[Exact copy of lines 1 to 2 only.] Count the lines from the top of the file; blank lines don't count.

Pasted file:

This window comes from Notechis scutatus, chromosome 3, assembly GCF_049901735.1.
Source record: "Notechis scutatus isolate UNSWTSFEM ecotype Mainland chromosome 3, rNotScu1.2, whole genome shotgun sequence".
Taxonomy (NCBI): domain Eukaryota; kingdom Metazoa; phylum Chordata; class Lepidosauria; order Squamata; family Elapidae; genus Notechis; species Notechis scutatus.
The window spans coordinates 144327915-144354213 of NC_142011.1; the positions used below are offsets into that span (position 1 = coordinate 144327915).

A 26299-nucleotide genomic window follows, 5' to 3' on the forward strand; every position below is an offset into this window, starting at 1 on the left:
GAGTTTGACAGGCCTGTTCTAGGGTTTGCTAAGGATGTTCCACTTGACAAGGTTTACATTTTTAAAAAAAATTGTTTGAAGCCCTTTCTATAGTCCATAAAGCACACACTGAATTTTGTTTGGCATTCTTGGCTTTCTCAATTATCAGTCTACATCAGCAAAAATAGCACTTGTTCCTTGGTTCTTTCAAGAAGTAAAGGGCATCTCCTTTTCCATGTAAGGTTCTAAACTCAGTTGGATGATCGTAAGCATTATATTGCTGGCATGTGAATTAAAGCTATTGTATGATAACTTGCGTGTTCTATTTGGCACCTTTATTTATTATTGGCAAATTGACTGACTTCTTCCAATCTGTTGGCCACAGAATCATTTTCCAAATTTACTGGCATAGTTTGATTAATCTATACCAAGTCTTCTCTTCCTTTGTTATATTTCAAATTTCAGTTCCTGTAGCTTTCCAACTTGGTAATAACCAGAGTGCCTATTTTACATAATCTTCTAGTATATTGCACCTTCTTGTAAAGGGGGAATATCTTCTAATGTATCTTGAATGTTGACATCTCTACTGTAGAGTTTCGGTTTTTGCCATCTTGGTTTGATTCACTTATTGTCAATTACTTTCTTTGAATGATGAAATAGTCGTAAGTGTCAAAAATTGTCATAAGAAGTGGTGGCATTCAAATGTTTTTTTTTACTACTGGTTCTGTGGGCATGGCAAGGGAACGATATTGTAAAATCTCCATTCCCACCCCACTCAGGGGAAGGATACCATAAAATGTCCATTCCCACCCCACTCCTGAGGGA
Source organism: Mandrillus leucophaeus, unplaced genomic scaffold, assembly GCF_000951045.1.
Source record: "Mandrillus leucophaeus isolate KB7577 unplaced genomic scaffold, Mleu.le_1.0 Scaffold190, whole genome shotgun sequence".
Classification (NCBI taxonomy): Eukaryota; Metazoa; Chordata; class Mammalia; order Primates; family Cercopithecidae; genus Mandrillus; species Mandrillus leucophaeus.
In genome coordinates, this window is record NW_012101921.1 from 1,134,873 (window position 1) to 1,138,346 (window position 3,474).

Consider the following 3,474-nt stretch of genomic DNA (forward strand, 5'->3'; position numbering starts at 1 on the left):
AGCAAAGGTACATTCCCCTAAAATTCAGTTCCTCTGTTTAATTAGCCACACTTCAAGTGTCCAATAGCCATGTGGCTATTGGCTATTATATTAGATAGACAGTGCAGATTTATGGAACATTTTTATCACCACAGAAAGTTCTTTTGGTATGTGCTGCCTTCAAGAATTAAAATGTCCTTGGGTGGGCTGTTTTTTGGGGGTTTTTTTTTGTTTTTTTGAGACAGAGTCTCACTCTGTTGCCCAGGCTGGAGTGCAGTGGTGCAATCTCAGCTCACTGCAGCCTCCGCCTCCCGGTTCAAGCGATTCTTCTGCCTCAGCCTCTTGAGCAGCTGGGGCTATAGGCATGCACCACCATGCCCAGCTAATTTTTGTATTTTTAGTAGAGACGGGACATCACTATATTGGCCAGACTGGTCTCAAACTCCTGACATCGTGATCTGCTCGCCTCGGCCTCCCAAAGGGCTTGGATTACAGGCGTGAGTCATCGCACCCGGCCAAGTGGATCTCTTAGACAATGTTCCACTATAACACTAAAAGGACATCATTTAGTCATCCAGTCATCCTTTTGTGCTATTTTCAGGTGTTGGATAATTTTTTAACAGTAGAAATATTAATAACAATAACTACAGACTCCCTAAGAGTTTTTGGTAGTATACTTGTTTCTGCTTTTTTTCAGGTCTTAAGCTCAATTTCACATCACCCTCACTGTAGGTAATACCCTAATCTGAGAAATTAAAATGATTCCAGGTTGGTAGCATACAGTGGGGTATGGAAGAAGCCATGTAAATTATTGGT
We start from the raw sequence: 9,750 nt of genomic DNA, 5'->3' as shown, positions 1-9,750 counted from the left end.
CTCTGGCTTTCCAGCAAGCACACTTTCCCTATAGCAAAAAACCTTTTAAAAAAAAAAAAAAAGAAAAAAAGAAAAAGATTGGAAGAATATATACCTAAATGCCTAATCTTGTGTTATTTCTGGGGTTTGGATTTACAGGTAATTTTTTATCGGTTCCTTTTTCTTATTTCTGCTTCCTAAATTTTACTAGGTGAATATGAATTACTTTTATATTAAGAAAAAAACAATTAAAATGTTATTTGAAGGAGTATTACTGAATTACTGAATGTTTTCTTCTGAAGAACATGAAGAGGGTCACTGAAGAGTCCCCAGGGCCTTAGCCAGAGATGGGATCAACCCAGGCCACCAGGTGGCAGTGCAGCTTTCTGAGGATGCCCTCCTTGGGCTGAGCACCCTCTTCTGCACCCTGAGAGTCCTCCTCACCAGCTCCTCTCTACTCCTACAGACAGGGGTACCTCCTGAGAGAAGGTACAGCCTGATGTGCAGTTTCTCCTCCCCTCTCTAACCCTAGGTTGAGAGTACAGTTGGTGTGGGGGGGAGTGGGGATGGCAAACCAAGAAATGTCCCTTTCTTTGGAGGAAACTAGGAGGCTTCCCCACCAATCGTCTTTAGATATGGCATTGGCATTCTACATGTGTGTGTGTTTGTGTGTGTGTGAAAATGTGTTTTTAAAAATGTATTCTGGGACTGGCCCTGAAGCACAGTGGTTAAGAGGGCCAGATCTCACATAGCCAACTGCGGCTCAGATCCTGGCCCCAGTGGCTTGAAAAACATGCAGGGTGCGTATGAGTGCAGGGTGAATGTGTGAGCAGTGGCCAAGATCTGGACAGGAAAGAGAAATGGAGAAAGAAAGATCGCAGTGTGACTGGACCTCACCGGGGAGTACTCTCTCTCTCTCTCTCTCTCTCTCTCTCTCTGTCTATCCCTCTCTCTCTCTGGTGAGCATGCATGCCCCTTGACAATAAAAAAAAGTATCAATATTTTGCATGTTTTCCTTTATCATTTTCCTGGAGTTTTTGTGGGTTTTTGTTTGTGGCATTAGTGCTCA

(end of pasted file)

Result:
This window comes from Notechis scutatus, chromosome 3, assembly GCF_049901735.1.
Source record: "Notechis scutatus isolate UNSWTSFEM ecotype Mainland chromosome 3, rNotScu1.2, whole genome shotgun sequence".